In memory of these events, the Senate honored Nero with the laurel wreath and the title of Imperator, or commander-in-chief of the armies. No reception comparable to this in magnitude and splendor is recorded in the history of Rome. Besides the enormous sum spent in festivities, the Roman Government bore the entire cost of the journey of Tiridates and his retinue, both from and to their homeland. Nero also made a gift to Tiridates of fifty million sesterces. [cite book
last =Kurkjian
first =Vahan
authorlink =Vahan Kurkjian
title =A History of Armenia
publisher =Armenian General Benevolent Fund
year =1958
location =New York
url =http://penelope.uchicago.edu/Thayer/E/Gazetteer/Places/Asia/Armenia/_Texts/KURARM/15*.html
id =ISBN: B000BQMKSI
]

On his journey back to Armenia, Tiridates viewed an exhibition of pancratium. When seeing that one of the contestants fell on his back and was being beaten by his opponents, Tiridates saw exclaimed: "That's an unfair contest. It isn't fair that a man who has fallen should be beaten."cite book |first = Dio | last = Cassius | title = Dio's Rome Vol. 5 | publisher = Kessinger Publishing | pages = p. 36 | year = 2004 | id = ISBN 1-4191-1613-4 ]

Later, Nero summoned the Parthian King Vologases to Rome several times, but when the invitations became burdensome to Vologases, he sent back a dispatch to this effect: "It is far easier for you than for me to traverse so great a body of water. Therefore, if you will come to Asia, we can then arrange to meet each other."cite book |first = Dio | last = Cassius | title = Dio's Rome Vol. 5 | publisher = Kessinger Publishing | pages = p. 36 | year = 2004 | id = ISBN 1-4191-1613-4 ]

Fragile peace

Peace prevailed at this time throughout the Roman Empire. Nero therefore closed the gates of the Temple of Janus, which were never shut save in times of universal peace. When Tiridates returned to Armenia, he took with him a great number of skilled artisans for the reconstruction of Artaxata. He renamed the capital Neronia in honor of the emperor;cite book |first = George | last = Bournoutian |authorlink=George Bournoutian | title = A Concise History of the Armenian People | publisher = Mazda Publishers | pages = p. 42 | year = 2002 | id = ISBN 1-56859-141-1 ] he embellished the royal residence at Garni, [The Greek inscription found in Garni in 1945 refers to Tiridates as Helios and supreme ruler of Greater Armenia. On the basis of building techniques and paleography, scholars generally continue identifying Tiridates I with the inscription. However, R. D. Wilkinson believes that the Tiridates mentioned in the inscription was not Tiridates I. cite journal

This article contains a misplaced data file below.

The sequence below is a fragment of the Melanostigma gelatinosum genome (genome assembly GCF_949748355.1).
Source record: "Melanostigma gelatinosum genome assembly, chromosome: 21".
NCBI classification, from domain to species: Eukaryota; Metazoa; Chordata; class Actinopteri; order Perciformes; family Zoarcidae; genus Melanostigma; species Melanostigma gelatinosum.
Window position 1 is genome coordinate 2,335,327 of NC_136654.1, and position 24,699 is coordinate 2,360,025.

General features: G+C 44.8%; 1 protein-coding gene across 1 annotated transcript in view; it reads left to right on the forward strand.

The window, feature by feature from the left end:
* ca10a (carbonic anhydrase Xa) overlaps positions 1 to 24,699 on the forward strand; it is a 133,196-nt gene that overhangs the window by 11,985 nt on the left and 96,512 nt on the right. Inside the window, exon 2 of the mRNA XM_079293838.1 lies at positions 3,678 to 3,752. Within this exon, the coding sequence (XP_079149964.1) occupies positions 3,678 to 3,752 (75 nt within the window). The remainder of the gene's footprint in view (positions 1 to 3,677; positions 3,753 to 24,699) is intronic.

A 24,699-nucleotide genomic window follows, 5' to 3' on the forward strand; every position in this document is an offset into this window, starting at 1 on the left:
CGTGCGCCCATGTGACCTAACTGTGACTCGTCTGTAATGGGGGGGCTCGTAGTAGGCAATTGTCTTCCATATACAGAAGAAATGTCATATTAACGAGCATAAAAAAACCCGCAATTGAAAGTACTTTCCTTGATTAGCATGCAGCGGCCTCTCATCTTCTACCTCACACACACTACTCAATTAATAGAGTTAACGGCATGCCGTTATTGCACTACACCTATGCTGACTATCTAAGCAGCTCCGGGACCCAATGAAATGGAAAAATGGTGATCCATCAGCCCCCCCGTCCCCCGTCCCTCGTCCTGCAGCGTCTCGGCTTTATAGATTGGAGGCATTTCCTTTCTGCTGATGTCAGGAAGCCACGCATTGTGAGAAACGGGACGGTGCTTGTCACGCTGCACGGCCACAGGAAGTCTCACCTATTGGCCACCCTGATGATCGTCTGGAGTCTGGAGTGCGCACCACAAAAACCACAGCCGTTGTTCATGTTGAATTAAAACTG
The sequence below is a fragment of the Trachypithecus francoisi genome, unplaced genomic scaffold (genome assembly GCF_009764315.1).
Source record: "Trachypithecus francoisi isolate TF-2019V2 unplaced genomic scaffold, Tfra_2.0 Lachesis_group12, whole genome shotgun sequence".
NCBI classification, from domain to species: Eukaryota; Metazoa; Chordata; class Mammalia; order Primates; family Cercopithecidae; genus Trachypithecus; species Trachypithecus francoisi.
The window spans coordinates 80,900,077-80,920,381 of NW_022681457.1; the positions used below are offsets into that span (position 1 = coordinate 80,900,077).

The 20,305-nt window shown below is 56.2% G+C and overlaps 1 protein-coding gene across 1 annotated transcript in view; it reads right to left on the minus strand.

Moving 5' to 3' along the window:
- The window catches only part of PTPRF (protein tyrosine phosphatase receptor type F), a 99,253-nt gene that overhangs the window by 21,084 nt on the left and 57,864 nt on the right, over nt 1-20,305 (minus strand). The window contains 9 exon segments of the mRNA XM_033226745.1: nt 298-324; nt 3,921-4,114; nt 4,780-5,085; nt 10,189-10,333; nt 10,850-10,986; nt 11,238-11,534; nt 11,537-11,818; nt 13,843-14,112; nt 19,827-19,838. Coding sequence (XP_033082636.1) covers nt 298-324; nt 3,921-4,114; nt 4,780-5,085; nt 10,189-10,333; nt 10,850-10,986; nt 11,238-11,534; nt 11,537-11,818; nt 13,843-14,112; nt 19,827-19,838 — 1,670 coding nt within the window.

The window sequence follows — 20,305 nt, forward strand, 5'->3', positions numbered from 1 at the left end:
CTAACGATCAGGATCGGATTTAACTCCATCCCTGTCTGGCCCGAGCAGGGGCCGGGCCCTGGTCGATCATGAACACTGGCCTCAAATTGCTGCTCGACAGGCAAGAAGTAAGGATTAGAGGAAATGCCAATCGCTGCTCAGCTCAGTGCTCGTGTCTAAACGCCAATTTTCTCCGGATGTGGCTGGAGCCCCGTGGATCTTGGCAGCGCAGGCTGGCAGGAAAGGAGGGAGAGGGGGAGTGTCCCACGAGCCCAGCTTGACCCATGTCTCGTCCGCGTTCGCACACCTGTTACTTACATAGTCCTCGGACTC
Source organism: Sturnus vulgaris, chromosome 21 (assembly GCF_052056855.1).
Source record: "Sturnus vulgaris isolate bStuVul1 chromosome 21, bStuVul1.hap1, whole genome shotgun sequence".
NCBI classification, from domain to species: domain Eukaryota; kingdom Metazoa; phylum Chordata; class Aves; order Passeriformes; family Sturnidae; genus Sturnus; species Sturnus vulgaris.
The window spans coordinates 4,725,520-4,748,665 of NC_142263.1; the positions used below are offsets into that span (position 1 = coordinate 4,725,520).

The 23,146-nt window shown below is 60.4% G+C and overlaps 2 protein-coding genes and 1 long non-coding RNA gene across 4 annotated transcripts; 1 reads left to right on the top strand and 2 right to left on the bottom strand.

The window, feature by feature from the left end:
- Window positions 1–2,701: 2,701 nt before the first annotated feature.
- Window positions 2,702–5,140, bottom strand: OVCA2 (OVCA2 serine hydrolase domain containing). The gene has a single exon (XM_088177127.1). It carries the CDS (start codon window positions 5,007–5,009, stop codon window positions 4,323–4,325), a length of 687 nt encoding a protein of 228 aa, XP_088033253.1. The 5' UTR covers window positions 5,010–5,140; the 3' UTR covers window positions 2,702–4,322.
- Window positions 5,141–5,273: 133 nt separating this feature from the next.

last =Joyce
first =Reynolds
title =Roman Inscriptions 1966–1970
journal =The Journal of Roman Studies
volume =61
pages =152
publisher =Society for the Promotion of Roman Studies
year =1971
doi =10.2307/300013
] nearby, with colonnades and monuments of dazzling richness and also the addition of a new temple. Trade between the two continents also grew, allowing Armenia to secure its independence from Rome.cite book |first = George | last = Bournoutian | title = A Concise History of the Armenian People | publisher = Mazda Publishers | pages = p. 42 | year = 2002 | id = ISBN 1-56859-141-1 ] Rome now counted upon Armenia as a loyal ally, even after Nero's death and through the entire duration of Vespasian's rule in the East. Peace was a considerable victory for Nero politically. [Dio Cassius, "Roman History", 62.23] invaded Armenia in 114. [Dio Cassius 68.17.2–3]

War with Alans and aftermath

In 72 the Alans, a warlike nomadic Sarmatian tribe, made an incursion into Media Atropatene as well as various districts of northern Armenia. Tiridates and his brother Pacorus, King of Media Atropatene, faced them at a number of battles, during one of which Tiridates was briefly captured, narrowly escaping being taken alive. He was lassoed from a distance and caught, but he quickly managed to whip out his sword and slash the rope in time. The Alans withdrew with a lot of booty after plundering Armenia and Media Atropatene. [Josephus, "Jewish Wars" 7.8.4] The king of Iberia asked for protection against the Alans from Vespasian, who helped reconstruct the fortress of Harmozica around the Iberian capital Mtskheta, near modern Tbilisi. An Aramaic inscription found near Tbilisi indicates that Tiridates also warred with Iberia during his final years. The exact date of the end of Tiridates' reign is unknown; various sources name Sanatruces as his successor. [Both Classical Greco-Roman and Armenian sources from the Late Antiquity mention Sanatruces (Sanatruk in Armenian), in Armenian sources he is identified with the martyrdom of Thaddeus. Professor Nina Garsoian, Emerita of Columbia University, states that there is no explicit evidence naming Sanatruces as Tiridates' successor. cite book